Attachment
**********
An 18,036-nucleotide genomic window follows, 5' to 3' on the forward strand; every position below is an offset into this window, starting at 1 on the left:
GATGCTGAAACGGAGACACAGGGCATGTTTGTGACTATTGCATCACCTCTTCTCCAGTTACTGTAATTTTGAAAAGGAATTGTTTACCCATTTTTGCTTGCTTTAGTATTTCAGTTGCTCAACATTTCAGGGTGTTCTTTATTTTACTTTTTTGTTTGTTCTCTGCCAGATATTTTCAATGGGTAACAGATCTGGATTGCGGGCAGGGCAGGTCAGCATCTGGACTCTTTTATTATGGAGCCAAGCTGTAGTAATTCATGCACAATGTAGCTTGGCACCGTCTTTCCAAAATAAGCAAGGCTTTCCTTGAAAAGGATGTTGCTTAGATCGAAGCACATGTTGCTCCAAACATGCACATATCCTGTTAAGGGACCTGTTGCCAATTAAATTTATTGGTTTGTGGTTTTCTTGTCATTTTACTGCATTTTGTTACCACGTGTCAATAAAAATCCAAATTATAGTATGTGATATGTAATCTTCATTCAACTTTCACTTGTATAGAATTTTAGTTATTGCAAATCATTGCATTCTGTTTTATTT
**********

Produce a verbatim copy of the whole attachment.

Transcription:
An 18,036-nucleotide genomic window follows, 5' to 3' on the forward strand; every position below is an offset into this window, starting at 1 on the left:
GATGCTGAAACGGAGACACAGGGCATGTTTGTGACTATTGCATCACCTCTTCTCCAGTTACTGTAATTTTGAAAAGGAATTGTTTACCCATTTTTGCTTGCTTTAGTATTTCAGTTGCTCAACATTTCAGGGTGTTCTTTATTTTACTTTTTTGTTTGTTCTCTGCCAGATATTTTCAATGGGTAACAGATCTGGATTGCGGGCAGGGCAGGTCAGCATCTGGACTCTTTTATTATGGAGCCAAGCTGTAGTAATTCATGCACAATGTAGCTTGGCACCGTCTTTCCAAAATAAGCAAGGCTTTCCTTGAAAAGGATGTTGCTTAGATCGAAGCACATGTTGCTCCAAACATGCACATATCCTGTTAAGGGACCTGTTGCCAATTAAATTTATTGGTTTGTGGTTTTCTTGTCATTTTACTGCATTTTGTTACCACGTGTCAATAAAAATCCAAATTATAGTATGTGATATGTAATCTTCATTCAACTTTCACTTGTATAGAATTTTAGTTATTGCAAATCATTGCATTCTGTTTTATTT